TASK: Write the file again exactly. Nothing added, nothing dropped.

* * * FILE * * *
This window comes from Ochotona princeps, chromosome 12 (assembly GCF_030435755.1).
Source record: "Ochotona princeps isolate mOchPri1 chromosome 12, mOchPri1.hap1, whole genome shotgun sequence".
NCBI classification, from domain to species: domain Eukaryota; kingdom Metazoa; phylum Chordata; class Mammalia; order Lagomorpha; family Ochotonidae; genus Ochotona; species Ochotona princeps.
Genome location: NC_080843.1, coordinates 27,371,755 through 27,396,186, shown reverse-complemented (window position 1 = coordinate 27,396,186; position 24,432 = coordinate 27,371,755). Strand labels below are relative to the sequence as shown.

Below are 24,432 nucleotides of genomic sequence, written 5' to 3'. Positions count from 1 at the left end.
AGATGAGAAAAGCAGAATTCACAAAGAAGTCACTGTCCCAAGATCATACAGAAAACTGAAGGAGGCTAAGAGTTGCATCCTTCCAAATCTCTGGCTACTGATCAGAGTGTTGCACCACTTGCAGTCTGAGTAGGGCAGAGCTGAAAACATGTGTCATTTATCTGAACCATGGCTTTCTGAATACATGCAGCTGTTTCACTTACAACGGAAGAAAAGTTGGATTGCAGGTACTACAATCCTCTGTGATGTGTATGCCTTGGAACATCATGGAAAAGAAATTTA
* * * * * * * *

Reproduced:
This window comes from Ochotona princeps, chromosome 12 (assembly GCF_030435755.1).
Source record: "Ochotona princeps isolate mOchPri1 chromosome 12, mOchPri1.hap1, whole genome shotgun sequence".
NCBI classification, from domain to species: domain Eukaryota; kingdom Metazoa; phylum Chordata; class Mammalia; order Lagomorpha; family Ochotonidae; genus Ochotona; species Ochotona princeps.
Genome location: NC_080843.1, coordinates 27,371,755 through 27,396,186, shown reverse-complemented (window position 1 = coordinate 27,396,186; position 24,432 = coordinate 27,371,755). Strand labels below are relative to the sequence as shown.

Below are 24,432 nucleotides of genomic sequence, written 5' to 3'. Positions count from 1 at the left end.
AGATGAGAAAAGCAGAATTCACAAAGAAGTCACTGTCCCAAGATCATACAGAAAACTGAAGGAGGCTAAGAGTTGCATCCTTCCAAATCTCTGGCTACTGATCAGAGTGTTGCACCACTTGCAGTCTGAGTAGGGCAGAGCTGAAAACATGTGTCATTTATCTGAACCATGGCTTTCTGAATACATGCAGCTGTTTCACTTACAACGGAAGAAAAGTTGGATTGCAGGTACTACAATCCTCTGTGATGTGTATGCCTTGGAACATCATGGAAAAGAAATTTA